Stitched up with dark spruce root

To form the rim, a thicker piece of fresh root was coiled into a circle and cut to fit the circumference of the opening. In addition, a thin strip of bark with the white side facing in was prepared to form an additional layer around the top of the basket. Then a coiling stitch was sewn through both bark layers binding the rim into shape.

The rim piece; Clamped into position with outer bark; Coil stitching

The mini Maliseet paddle had been cut out of some scrap poplar stock last time I went to the Carpenter's Square workshop. A few minutes with the spokeshave and the paddle blade was formed, although to even out the grip area, I ended up using the Ferrier's knife I picked up a while back. This was sanded out and using a mini round rasp, I carved out the hollow spots on the grip.

Mini paddle blank; Shaving it down

The paddle makes a great utensil for stirring stews & sauces. I think I might make a bunch more just for fun of it - a good use of the scrap wood. The pack basket is pretty crude by most standards, but I've got a few more pieces of bark to make more when I'm in the mood.

Mini basket & paddle

Tuesday, June 10, 2008

Gumming the Canoe's Hull

The last step before she's water-ready...gumming the hull! The whole experience of gumming the inside made for a really messy interior that was ultimately covered with sheathing. To make sure the exterior was neat and tidy looking, the gores and lap seams were first bordered with some conventional masking tape.

Masking tape on hull

There was some gum left over in the can from when I originally tempered the mixture a while back. It had hardened considerably (left outdoors) but with a quick re-heating the gum was syrupy again. To seal each gore, a large gob of gum was placed at the bottom end of the gore (positioned on top in the flipped over hull). Rather than smear it all over with a thin cedar stick (like in the interior), I wet my thumb and gently pressed it into the seam and stitching holes while dragging it down the side of hull. This left the majority of the gum below the waterline while leaving a thinner coat well above the waterline were the gum doesn't need to be as thick.

I had to work quickly as the gum would set and begin hardening after a few minutes. This meant only sealing about 3 or 4 gores before the gum would need to be reheated. To hasten the process, I left a candle burning out on the balcony and would simply reheat the can of gum by carefully suspending it over the flame and then run back inside to do the sealing. Going back and forth like this and sealing with my hands created quite sticky fingertips, so I didn't stop to take pictures along the way, but only after the job was finished.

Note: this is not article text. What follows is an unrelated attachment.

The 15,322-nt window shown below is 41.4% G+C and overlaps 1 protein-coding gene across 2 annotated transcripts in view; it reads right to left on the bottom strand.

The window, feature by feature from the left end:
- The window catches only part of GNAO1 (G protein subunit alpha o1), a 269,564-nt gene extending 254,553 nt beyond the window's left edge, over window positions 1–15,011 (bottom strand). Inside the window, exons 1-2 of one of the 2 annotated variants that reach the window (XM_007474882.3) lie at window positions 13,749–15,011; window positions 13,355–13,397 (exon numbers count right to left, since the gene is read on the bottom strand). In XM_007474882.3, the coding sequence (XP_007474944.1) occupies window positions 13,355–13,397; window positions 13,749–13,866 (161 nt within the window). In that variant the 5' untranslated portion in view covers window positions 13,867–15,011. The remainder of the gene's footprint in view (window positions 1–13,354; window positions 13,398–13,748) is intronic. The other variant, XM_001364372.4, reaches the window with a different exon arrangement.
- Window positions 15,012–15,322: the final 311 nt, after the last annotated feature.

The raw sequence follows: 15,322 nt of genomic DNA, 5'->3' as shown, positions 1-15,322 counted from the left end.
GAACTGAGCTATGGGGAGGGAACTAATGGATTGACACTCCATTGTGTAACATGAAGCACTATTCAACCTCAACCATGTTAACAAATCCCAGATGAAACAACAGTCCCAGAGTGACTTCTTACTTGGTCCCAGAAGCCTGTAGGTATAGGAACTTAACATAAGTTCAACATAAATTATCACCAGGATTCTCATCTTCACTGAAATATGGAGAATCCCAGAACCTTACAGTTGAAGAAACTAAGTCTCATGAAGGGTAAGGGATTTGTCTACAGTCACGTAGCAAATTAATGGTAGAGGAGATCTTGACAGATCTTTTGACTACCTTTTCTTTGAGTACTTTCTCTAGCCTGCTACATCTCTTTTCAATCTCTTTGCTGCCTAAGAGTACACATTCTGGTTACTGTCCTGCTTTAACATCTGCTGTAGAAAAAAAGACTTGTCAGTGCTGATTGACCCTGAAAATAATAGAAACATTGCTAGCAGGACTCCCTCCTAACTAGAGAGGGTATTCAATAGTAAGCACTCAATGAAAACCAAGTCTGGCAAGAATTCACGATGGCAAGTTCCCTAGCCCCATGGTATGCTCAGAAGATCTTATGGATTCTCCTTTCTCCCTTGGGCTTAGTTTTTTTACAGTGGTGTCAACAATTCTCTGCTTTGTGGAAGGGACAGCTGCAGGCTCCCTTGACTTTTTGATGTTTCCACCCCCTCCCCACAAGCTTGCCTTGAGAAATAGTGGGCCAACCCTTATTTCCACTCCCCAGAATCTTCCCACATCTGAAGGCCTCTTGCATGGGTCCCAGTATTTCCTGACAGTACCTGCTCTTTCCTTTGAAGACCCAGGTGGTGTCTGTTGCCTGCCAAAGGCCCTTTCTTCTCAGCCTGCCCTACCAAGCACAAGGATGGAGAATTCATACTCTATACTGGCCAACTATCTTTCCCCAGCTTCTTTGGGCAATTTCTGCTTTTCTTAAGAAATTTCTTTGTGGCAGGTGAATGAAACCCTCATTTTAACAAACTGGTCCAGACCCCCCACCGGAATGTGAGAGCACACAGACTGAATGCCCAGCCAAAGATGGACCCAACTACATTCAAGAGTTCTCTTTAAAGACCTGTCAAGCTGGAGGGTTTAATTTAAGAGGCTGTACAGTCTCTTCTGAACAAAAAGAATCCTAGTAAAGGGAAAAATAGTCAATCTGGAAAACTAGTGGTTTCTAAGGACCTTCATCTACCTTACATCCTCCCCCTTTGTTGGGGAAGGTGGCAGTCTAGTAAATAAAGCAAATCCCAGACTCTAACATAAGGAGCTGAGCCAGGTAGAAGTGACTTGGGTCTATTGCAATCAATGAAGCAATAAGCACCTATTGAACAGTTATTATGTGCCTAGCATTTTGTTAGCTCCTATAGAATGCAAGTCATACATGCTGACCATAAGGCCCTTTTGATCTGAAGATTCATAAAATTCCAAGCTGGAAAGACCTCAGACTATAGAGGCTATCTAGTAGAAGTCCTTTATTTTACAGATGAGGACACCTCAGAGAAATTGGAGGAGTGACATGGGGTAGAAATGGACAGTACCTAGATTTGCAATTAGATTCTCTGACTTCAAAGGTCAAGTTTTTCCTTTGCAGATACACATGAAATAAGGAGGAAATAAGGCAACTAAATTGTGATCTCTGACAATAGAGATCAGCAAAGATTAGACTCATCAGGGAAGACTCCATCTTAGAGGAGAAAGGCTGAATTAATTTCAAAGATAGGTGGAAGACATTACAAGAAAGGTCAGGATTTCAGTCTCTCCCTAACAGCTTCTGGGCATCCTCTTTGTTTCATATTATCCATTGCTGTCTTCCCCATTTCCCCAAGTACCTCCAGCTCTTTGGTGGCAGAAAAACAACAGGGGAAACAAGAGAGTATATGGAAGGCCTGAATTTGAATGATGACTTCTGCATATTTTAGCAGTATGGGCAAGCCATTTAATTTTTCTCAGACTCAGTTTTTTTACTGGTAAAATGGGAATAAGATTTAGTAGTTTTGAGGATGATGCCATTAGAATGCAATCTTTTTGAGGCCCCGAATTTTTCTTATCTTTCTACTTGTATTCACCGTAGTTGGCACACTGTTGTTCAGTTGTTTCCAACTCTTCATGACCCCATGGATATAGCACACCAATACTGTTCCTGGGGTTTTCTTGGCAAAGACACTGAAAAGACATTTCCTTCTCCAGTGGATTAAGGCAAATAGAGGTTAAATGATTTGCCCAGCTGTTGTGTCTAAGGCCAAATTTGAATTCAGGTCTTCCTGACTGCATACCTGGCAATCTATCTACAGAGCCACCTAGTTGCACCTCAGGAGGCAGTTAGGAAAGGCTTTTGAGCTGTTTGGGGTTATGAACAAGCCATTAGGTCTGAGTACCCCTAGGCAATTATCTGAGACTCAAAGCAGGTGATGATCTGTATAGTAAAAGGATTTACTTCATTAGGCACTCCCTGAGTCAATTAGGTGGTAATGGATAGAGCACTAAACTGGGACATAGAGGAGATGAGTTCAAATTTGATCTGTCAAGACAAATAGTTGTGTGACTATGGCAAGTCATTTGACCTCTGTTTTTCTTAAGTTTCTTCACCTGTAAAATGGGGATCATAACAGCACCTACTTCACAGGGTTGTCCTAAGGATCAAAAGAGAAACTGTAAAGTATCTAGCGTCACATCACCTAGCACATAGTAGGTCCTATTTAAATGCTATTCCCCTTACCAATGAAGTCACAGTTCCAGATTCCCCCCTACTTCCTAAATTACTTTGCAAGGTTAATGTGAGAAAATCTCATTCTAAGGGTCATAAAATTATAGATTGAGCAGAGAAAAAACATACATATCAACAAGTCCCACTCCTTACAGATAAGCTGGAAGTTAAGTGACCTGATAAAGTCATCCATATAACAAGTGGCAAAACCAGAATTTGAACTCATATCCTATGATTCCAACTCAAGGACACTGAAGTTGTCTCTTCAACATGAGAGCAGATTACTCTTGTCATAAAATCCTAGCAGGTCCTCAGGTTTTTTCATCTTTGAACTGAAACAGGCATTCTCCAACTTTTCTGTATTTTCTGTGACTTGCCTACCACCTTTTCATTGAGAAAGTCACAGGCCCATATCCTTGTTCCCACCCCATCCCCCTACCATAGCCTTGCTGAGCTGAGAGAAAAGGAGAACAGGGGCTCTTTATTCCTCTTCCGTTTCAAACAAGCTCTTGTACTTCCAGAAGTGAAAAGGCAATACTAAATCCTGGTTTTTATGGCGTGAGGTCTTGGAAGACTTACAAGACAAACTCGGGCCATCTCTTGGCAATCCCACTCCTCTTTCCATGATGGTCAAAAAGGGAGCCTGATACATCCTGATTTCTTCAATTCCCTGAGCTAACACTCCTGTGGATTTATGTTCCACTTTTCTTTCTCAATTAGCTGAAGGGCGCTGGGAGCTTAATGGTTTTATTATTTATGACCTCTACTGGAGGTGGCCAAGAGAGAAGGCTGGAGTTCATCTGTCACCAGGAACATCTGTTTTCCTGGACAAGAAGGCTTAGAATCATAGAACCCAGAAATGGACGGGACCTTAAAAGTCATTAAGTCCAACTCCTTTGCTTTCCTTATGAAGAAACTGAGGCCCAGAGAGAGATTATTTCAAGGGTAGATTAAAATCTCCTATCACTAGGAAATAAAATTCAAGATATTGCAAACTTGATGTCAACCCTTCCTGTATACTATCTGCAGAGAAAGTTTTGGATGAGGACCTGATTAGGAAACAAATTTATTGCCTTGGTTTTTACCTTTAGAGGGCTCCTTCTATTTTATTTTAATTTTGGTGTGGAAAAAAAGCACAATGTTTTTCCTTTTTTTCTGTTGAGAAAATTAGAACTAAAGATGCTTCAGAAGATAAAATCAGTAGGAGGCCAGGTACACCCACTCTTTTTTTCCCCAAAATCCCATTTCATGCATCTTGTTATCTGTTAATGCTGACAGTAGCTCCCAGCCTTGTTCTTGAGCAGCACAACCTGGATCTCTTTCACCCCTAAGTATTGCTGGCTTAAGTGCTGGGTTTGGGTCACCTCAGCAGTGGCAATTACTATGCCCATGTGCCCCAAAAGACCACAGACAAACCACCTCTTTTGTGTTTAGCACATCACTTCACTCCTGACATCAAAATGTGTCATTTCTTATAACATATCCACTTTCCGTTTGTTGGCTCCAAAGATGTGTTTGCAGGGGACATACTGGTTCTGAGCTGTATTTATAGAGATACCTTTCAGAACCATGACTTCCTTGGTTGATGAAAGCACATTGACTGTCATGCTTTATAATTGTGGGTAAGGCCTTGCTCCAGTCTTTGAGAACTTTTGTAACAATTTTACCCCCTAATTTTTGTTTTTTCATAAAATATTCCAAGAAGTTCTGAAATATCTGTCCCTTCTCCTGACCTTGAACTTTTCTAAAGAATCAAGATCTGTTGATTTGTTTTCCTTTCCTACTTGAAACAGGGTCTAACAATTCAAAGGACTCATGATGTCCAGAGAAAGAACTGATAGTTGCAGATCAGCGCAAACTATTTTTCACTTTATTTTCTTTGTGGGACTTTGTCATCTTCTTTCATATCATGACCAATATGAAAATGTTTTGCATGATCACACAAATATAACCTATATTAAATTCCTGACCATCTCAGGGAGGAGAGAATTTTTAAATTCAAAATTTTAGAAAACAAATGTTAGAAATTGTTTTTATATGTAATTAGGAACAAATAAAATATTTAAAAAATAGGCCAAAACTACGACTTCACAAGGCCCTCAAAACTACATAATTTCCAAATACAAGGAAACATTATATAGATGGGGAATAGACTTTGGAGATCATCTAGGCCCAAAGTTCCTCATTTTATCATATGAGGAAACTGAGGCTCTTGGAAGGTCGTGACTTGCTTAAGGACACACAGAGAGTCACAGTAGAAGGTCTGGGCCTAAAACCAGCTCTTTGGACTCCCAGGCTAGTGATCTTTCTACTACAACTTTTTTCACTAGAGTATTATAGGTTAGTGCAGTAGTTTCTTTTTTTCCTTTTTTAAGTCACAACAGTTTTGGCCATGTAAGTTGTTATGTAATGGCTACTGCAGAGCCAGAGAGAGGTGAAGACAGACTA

Finished seams

Should mention that the ends received the most amount of gum which resulted in a very dark amber. In these areas, the gum was pressed into the cracks and sealed any other minor openings. Unfortunately, I noticed some new tiny hairline cracks in the bow where some eyes had opened up, probably after the hull dried after placing the ribs under tension. This meant a rather sloppy appearance at the bow end, but it was necessary to prevent any water seepage. After that was done, I let the gum sit for about an hour and then proceeded to take off the tape revealing some clean looking seams.

Removing the tape

With the hull still inverted, I gummed any remaining spots, including a tiny blemish on the bottom and the huge knothole on the port side. With the inside gumming and extra bark pressured with sheathing and ribs, some of the interior gum oozed out so I didn't need much to perfectly seal this area.

The gummed hull including knothole on the side

It was then time for the leakage test in the tub to see if I did a good job. After letting it sit empty, no leakage was seen, but when I pressed into the center of the boat (mimicking the weight of a paddler) small droplets were seen at the bow end. I also pressed down the stern but no problems there and even heeled the boat over onto each side to spot any gore leaks and there were none. The bow was sealed with another layer of gum over any suspicious spots and after a second test, she sealed up completely even when weighted down almost to the gunwales.

Testing for leaks in the tub

Even though the main project is done, I still have ideas for this model. I'll be carving some minature paddles to go with the design as well as making a background frame & wallmount to display the work at the cottage and inspire work on the "real one".

Gummed up and ready to rock!